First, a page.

TALLAHASSEE, Fla. (WTXL) — Tallahassee City commissioners are moving forward with an ordinance to create a citizens review board for police interactions.
Following three officer-involved shootings in Tallahassee, activists and commissioners agree on two things: Now is the time for more oversight of the police but how to accomplish that is far from final.
Commissioners unanimously voted Wednesday to create a nine person citizen review committee.
Those individuals would be appointed by city commissioners and social and civic organizations.
Before the vote, commissioners received more than 300 public comments submitted from across the county as well as local organizations, like the Tallahassee Community Action Committee.
"What we do not want is a city commission-appointed citizens review board and we are extremely extremely disappointed," said Lakey Love, with TCAC.
Instead, they want a freely elected civilian police accountability counsel that would provide independence and autonomy from city leaders, as well as subpoena power.
Commissioners point out that they've created an inspector general role to accomplish added independence, that subpoenaing officers is Procter by law, and that any board would be able to affect lasting change would need access to the city commissioners budget.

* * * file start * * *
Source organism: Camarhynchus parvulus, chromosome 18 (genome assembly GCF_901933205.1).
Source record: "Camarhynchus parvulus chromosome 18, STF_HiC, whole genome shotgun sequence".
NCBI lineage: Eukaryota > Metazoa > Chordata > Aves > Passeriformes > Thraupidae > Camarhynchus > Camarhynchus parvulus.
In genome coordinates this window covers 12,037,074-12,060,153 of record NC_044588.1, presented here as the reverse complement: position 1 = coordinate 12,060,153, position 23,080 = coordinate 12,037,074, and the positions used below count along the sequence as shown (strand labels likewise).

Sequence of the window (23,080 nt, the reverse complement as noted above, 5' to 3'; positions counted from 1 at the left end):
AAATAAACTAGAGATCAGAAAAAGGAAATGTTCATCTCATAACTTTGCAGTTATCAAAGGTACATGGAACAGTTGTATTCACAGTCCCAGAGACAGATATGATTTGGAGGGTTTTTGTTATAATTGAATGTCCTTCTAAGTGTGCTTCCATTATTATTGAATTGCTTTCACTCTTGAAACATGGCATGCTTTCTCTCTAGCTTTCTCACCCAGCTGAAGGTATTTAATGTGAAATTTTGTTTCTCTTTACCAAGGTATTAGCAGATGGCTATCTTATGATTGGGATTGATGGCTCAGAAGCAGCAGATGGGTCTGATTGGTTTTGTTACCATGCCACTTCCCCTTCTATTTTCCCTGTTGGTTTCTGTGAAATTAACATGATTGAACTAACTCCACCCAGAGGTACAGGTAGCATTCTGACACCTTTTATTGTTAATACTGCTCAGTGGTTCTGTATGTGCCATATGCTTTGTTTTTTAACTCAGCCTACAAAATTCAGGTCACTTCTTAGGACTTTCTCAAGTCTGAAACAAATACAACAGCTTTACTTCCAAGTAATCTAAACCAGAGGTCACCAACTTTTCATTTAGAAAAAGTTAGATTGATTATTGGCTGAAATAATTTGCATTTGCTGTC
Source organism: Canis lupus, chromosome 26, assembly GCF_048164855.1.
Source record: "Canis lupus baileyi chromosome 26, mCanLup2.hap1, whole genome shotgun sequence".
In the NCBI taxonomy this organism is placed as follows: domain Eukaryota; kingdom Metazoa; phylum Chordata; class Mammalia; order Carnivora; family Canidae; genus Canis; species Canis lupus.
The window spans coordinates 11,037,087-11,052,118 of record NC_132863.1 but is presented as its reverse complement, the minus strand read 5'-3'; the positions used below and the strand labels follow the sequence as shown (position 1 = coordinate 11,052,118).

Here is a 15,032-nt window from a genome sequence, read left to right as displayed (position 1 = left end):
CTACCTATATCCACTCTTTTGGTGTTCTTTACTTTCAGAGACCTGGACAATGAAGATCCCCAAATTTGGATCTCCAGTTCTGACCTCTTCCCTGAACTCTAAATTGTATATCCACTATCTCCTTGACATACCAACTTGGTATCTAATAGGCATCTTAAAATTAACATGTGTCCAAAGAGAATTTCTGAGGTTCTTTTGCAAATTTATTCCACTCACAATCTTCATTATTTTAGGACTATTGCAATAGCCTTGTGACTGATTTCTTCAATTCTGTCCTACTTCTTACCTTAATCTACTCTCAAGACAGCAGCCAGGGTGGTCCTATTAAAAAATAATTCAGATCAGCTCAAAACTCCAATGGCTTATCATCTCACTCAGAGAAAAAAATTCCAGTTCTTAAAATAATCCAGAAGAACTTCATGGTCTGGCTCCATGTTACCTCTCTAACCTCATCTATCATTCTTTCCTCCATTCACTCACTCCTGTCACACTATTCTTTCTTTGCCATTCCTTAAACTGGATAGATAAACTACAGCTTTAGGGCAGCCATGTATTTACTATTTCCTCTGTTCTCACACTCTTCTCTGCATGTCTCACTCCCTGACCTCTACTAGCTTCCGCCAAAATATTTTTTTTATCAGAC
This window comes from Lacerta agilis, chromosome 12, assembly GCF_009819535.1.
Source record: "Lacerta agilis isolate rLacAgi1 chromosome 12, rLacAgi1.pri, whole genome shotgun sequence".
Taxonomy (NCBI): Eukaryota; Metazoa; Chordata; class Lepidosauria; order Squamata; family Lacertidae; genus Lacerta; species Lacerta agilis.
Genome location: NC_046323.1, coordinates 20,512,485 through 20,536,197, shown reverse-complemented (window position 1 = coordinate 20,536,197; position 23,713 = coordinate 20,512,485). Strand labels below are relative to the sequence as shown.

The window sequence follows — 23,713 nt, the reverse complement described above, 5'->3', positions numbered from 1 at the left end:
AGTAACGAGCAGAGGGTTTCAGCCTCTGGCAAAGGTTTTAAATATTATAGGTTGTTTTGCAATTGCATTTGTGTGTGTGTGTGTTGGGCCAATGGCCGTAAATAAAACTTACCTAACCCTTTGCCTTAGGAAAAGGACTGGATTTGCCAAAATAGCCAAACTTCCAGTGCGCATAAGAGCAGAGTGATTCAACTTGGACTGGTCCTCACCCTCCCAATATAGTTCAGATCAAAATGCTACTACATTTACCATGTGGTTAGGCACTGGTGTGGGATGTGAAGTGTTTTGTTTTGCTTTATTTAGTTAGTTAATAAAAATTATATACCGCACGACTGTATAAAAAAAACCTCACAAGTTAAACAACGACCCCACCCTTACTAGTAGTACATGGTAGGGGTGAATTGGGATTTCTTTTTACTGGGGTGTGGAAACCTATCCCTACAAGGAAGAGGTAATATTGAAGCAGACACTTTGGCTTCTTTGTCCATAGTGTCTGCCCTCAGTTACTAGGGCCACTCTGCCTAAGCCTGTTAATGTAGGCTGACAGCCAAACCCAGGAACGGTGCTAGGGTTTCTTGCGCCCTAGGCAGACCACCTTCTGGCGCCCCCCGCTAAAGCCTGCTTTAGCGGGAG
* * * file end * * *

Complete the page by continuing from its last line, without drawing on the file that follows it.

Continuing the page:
"I received calls from people who agree with what we have, because we had nothing," said Diane Williams Cox, city commissioner. "And they understand that this is a step in the right direction. Is it perfect? Probably not, but we have an opportunity to make it as best as it can be."
"This is not a first step, this is five steps back," Love said. "Even the Cato Institute released a report in 2016 that said citizens review board, especially in the 14 states that have LEAH [Leadership Education in Adolescent Health] boards are basically powerless and uphold the status quo."
Both Cox and Love are looking forward to more community input and a final decision on implementation due in September.
The next commission meeting is scheduled for July 9 and will be held in person, unless Governor Ron Desantis extends his executive order.